Although Singletary is expected to be the lead back early in the season, the hype is already building for the rookie. What has me most intrigued is that all indications point to Cook being the pass-catching back from day 1. Don’t forget that the Bills tried to sign JD McKissic this offseason before drafting Cook, which suggests they highly value this type of skill set. Cook was extremely efficient as both a runner and receiver in college and is known for his speed, something which Singletary lacks. Adding an explosive player like Cook to this Buffalo offense sounds like a recipe for huge fantasy performances.

If you value early season production, there is a case to be made for taking Singletary. However, in most forms of fantasy football the end of the year is what really matters which is why I prefer drafting James Cook. In addition to the slight ADP discount, Cook is more likely to be the player who gains value throughout the season and should provide a higher weekly ceiling due to his role in the passing game and ability to create big plays.

Winner - James Cook

Sleepers Header

In this series, our contributors will share the sleepers that they're targeting in drafts. Today, we have Geoff taking a stand on the Falcon's backfield and Ram's receiving core.

Tyler Allgeier (RB47; ADP 150.2)

Allgeier is a player who has oodles of potential for 2022, especially as a potential playoff (Week 14 to 17) spike candidate. The Falcons drafted Allgeier in just the fifth round, but their depth chart at RB currently features two players on the wrong side of 30 and a swath of practice squad candidates. The conditions are ripe in Atlanta for a potential Allgeier takeover, and the news from this offseason is that they plan to use him initially as their primary backup to Cordarrelle Patterson – who has never started a season as a team’s primary RB.

From a talent perspective, Allgeier is intriguing as well. Of the players taken in the 2022 draft, the BYU product forced the fifth-most missed tackles (76) in college last season and developed into a true three-down back, upping his reception totals from the previous year. While his 4.6 40M time somewhat limits his big play ability, we’ve seen players with similar metrics (like Kareem Hunt and James Conner) develop into true three-down workhorses.

With Patterson averaging just 3.8 ypc the last two seasons, it’s not a stretch to say that Allgeier could slide in and steal early down work as early as Week 1. At the very least, the worst case scenario seems to be the Falcons easing in Allgeier early and then upping his usage down the stretch. Despite the great college production and perfect landing spot (from a depth chart perspective) the Fantasy Life ADP Tool still has Allgeier set with a consensus ADP of 147.38, putting him around RB45-50. That makes whenever he falls into, or past the 12th round Allgeier season for me and a player I’m super excited to keep targeting going into August.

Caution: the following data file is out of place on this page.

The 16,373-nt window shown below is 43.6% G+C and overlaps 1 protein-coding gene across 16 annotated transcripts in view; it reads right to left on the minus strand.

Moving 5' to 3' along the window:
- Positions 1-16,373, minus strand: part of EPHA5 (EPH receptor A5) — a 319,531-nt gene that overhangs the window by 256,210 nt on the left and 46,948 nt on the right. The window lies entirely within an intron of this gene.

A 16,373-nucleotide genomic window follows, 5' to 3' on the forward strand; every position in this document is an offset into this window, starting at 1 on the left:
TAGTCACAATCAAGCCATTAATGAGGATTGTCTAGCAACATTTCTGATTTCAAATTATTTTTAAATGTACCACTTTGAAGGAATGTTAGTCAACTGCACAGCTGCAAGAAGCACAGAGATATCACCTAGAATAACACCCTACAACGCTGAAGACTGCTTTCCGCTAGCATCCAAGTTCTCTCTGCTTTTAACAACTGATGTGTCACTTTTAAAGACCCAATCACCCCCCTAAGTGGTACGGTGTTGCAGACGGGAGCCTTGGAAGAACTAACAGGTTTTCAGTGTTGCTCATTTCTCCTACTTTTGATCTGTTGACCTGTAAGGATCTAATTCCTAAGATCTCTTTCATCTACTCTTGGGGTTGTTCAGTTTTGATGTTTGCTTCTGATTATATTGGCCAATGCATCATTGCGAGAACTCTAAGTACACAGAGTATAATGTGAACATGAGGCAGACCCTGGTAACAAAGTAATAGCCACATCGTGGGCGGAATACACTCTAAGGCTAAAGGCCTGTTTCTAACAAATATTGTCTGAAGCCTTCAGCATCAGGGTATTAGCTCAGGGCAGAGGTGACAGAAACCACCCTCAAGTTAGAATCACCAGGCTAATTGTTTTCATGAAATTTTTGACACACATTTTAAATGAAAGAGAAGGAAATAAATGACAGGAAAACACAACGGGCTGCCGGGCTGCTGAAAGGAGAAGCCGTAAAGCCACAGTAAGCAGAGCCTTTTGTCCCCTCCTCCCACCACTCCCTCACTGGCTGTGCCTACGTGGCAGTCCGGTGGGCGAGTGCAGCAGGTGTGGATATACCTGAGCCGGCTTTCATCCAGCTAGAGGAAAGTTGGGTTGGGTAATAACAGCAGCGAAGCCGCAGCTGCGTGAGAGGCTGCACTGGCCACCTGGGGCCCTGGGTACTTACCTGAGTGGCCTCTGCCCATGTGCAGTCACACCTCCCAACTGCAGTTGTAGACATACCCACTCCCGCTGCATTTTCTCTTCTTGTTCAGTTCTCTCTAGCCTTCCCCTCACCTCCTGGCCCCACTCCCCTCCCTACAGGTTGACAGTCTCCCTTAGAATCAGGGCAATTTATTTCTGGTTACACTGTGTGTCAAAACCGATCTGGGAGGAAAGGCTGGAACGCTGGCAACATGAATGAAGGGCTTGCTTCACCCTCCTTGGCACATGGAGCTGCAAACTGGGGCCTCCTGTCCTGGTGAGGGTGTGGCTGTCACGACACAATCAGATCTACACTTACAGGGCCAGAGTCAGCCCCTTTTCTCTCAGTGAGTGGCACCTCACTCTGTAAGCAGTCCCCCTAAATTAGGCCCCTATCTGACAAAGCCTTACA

Sleepers - Allgeier Jefferson

Van Jefferson (WR68; ADP 147.4)

The industry has pretty much assumed that number two duties on the Rams, and all of Robert Woods’/Odell Beckham’s targets from 2021, will flow directly to Allen Robinson in 2022. This has left Van Jefferson available quite late in drafts at a current ADP of 168.2 (WR68) and firmly on the radar as a solid value. Jefferson may not be as athletically gifted as a prime Allen Robinson but he was praised as a terrific route runner coming out of college and has the edge on Robinson in both tenure and age.

From a production standpoint, Jefferson showed massive improvement with Matthew Stafford, posting 16.0 yards per reception in 2021 (vs. 11.6 ypr as a rookie). Jefferson could benefit from a usage increase in 2022, as well, and has multiple paths available to him to achieve that goal. L.A.’s desire to keep Cooper Kupp intact for a stretch run could shift Jefferson into a somewhat larger route tree and we shouldn’t discount the idea that Allen Robinson simply flops in a Kenny Golladay to the Giants type fashion. People love to point out the QB issues Robinson has dealt with but he’s not posted a yards per reception mark above 13.0 yards since 2018 and is currently going into his ninth year in the league (the tread could be wearing thin).

Regardless of your feelings on Robinson (or Jefferson for that matter) the main thing to consider with Jefferson for fantasy is that the market currently isn’t taking into account any kind of potential bump in usage for 2022. With him almost assured to see a ton of field again – and multiple paths to an increased target share – I see Jefferson as a fantastic WR to gamble with late in drafts and a player to continue to target into late August.